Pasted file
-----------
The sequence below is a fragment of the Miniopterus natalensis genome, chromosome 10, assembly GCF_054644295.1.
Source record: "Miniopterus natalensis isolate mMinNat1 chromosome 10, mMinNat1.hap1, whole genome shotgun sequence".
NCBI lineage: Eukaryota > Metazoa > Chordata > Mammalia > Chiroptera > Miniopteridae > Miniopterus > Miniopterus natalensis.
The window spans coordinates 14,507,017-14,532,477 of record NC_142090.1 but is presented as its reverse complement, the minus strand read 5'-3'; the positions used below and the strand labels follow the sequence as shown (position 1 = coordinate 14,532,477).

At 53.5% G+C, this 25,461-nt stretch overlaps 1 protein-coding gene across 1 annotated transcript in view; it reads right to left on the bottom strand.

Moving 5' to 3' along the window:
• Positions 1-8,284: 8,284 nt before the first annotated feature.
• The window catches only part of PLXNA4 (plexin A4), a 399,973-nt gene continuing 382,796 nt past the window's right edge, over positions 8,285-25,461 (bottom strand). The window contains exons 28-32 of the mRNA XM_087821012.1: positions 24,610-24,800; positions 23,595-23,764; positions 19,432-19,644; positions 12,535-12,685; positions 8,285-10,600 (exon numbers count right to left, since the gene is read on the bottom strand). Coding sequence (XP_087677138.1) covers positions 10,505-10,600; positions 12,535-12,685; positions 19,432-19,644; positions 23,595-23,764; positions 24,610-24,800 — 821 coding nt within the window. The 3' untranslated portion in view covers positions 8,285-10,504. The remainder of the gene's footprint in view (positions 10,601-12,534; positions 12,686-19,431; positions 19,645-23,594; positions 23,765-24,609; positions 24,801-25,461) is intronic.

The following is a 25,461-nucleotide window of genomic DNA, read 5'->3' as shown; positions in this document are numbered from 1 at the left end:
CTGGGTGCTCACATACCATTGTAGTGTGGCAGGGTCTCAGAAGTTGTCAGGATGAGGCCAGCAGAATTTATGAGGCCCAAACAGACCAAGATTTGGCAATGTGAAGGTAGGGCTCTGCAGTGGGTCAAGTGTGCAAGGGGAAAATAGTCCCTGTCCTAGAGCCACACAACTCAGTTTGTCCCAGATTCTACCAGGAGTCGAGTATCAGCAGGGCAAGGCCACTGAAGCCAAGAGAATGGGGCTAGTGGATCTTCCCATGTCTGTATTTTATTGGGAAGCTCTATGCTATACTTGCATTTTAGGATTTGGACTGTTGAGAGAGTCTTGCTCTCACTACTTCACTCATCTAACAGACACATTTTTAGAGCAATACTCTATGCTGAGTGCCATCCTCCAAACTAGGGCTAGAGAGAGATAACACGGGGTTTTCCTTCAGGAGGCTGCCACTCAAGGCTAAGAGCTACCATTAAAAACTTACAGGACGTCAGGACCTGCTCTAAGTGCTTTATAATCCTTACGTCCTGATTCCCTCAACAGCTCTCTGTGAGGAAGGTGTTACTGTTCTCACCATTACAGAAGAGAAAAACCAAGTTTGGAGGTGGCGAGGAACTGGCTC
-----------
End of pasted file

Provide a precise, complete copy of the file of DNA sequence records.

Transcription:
The sequence below is a fragment of the Miniopterus natalensis genome, chromosome 10, assembly GCF_054644295.1.
Source record: "Miniopterus natalensis isolate mMinNat1 chromosome 10, mMinNat1.hap1, whole genome shotgun sequence".
NCBI lineage: Eukaryota > Metazoa > Chordata > Mammalia > Chiroptera > Miniopteridae > Miniopterus > Miniopterus natalensis.
The window spans coordinates 14,507,017-14,532,477 of record NC_142090.1 but is presented as its reverse complement, the minus strand read 5'-3'; the positions used below and the strand labels follow the sequence as shown (position 1 = coordinate 14,532,477).

At 53.5% G+C, this 25,461-nt stretch overlaps 1 protein-coding gene across 1 annotated transcript in view; it reads right to left on the bottom strand.

Moving 5' to 3' along the window:
• Positions 1-8,284: 8,284 nt before the first annotated feature.
• The window catches only part of PLXNA4 (plexin A4), a 399,973-nt gene continuing 382,796 nt past the window's right edge, over positions 8,285-25,461 (bottom strand). The window contains exons 28-32 of the mRNA XM_087821012.1: positions 24,610-24,800; positions 23,595-23,764; positions 19,432-19,644; positions 12,535-12,685; positions 8,285-10,600 (exon numbers count right to left, since the gene is read on the bottom strand). Coding sequence (XP_087677138.1) covers positions 10,505-10,600; positions 12,535-12,685; positions 19,432-19,644; positions 23,595-23,764; positions 24,610-24,800 — 821 coding nt within the window. The 3' untranslated portion in view covers positions 8,285-10,504. The remainder of the gene's footprint in view (positions 10,601-12,534; positions 12,686-19,431; positions 19,645-23,594; positions 23,765-24,609; positions 24,801-25,461) is intronic.

The following is a 25,461-nucleotide window of genomic DNA, read 5'->3' as shown; positions in this document are numbered from 1 at the left end:
CTGGGTGCTCACATACCATTGTAGTGTGGCAGGGTCTCAGAAGTTGTCAGGATGAGGCCAGCAGAATTTATGAGGCCCAAACAGACCAAGATTTGGCAATGTGAAGGTAGGGCTCTGCAGTGGGTCAAGTGTGCAAGGGGAAAATAGTCCCTGTCCTAGAGCCACACAACTCAGTTTGTCCCAGATTCTACCAGGAGTCGAGTATCAGCAGGGCAAGGCCACTGAAGCCAAGAGAATGGGGCTAGTGGATCTTCCCATGTCTGTATTTTATTGGGAAGCTCTATGCTATACTTGCATTTTAGGATTTGGACTGTTGAGAGAGTCTTGCTCTCACTACTTCACTCATCTAACAGACACATTTTTAGAGCAATACTCTATGCTGAGTGCCATCCTCCAAACTAGGGCTAGAGAGAGATAACACGGGGTTTTCCTTCAGGAGGCTGCCACTCAAGGCTAAGAGCTACCATTAAAAACTTACAGGACGTCAGGACCTGCTCTAAGTGCTTTATAATCCTTACGTCCTGATTCCCTCAACAGCTCTCTGTGAGGAAGGTGTTACTGTTCTCACCATTACAGAAGAGAAAAACCAAGTTTGGAGGTGGCGAGGAACTGGCTC